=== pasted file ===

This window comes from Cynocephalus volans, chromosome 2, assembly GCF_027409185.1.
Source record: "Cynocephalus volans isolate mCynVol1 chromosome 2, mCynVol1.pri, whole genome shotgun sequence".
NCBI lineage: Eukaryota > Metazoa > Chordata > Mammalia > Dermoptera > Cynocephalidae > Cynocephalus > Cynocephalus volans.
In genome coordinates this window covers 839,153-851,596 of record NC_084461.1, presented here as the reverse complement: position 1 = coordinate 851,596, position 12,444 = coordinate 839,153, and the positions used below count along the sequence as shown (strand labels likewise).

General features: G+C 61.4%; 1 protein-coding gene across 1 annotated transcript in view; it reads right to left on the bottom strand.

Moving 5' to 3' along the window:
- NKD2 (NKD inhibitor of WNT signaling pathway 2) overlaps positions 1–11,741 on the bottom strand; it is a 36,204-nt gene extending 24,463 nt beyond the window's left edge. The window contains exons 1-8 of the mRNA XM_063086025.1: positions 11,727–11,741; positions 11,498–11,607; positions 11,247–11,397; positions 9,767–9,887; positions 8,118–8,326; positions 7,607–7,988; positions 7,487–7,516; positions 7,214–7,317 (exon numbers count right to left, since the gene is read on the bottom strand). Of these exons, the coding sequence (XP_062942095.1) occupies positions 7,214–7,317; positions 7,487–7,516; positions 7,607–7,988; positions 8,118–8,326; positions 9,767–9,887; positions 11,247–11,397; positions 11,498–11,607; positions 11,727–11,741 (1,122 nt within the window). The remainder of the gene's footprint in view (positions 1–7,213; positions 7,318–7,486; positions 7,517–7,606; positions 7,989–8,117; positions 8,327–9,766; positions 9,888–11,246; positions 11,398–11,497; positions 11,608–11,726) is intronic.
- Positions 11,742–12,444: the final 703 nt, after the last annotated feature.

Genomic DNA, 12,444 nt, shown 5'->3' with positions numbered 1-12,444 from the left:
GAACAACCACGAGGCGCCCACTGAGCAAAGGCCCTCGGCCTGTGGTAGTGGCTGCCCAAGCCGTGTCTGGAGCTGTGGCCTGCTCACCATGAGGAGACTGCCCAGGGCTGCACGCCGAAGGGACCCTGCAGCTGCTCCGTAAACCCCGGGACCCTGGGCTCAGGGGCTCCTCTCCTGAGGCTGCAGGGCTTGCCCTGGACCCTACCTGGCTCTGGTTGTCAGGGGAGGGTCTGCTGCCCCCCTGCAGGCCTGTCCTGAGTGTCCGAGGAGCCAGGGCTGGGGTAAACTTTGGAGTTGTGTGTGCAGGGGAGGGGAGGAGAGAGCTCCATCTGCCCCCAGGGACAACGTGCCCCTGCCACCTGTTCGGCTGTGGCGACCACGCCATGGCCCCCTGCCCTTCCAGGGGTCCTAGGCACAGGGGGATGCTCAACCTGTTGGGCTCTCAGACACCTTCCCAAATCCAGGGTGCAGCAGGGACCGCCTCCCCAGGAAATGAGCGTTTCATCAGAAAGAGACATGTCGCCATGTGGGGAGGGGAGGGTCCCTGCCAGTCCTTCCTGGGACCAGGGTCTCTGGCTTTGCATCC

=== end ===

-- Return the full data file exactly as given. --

This window comes from Cynocephalus volans, chromosome 2, assembly GCF_027409185.1.
Source record: "Cynocephalus volans isolate mCynVol1 chromosome 2, mCynVol1.pri, whole genome shotgun sequence".
NCBI lineage: Eukaryota > Metazoa > Chordata > Mammalia > Dermoptera > Cynocephalidae > Cynocephalus > Cynocephalus volans.
In genome coordinates this window covers 839,153-851,596 of record NC_084461.1, presented here as the reverse complement: position 1 = coordinate 851,596, position 12,444 = coordinate 839,153, and the positions used below count along the sequence as shown (strand labels likewise).

General features: G+C 61.4%; 1 protein-coding gene across 1 annotated transcript in view; it reads right to left on the bottom strand.

Moving 5' to 3' along the window:
- NKD2 (NKD inhibitor of WNT signaling pathway 2) overlaps positions 1–11,741 on the bottom strand; it is a 36,204-nt gene extending 24,463 nt beyond the window's left edge. The window contains exons 1-8 of the mRNA XM_063086025.1: positions 11,727–11,741; positions 11,498–11,607; positions 11,247–11,397; positions 9,767–9,887; positions 8,118–8,326; positions 7,607–7,988; positions 7,487–7,516; positions 7,214–7,317 (exon numbers count right to left, since the gene is read on the bottom strand). Of these exons, the coding sequence (XP_062942095.1) occupies positions 7,214–7,317; positions 7,487–7,516; positions 7,607–7,988; positions 8,118–8,326; positions 9,767–9,887; positions 11,247–11,397; positions 11,498–11,607; positions 11,727–11,741 (1,122 nt within the window). The remainder of the gene's footprint in view (positions 1–7,213; positions 7,318–7,486; positions 7,517–7,606; positions 7,989–8,117; positions 8,327–9,766; positions 9,888–11,246; positions 11,398–11,497; positions 11,608–11,726) is intronic.
- Positions 11,742–12,444: the final 703 nt, after the last annotated feature.

Genomic DNA, 12,444 nt, shown 5'->3' with positions numbered 1-12,444 from the left:
GAACAACCACGAGGCGCCCACTGAGCAAAGGCCCTCGGCCTGTGGTAGTGGCTGCCCAAGCCGTGTCTGGAGCTGTGGCCTGCTCACCATGAGGAGACTGCCCAGGGCTGCACGCCGAAGGGACCCTGCAGCTGCTCCGTAAACCCCGGGACCCTGGGCTCAGGGGCTCCTCTCCTGAGGCTGCAGGGCTTGCCCTGGACCCTACCTGGCTCTGGTTGTCAGGGGAGGGTCTGCTGCCCCCCTGCAGGCCTGTCCTGAGTGTCCGAGGAGCCAGGGCTGGGGTAAACTTTGGAGTTGTGTGTGCAGGGGAGGGGAGGAGAGAGCTCCATCTGCCCCCAGGGACAACGTGCCCCTGCCACCTGTTCGGCTGTGGCGACCACGCCATGGCCCCCTGCCCTTCCAGGGGTCCTAGGCACAGGGGGATGCTCAACCTGTTGGGCTCTCAGACACCTTCCCAAATCCAGGGTGCAGCAGGGACCGCCTCCCCAGGAAATGAGCGTTTCATCAGAAAGAGACATGTCGCCATGTGGGGAGGGGAGGGTCCCTGCCAGTCCTTCCTGGGACCAGGGTCTCTGGCTTTGCATCC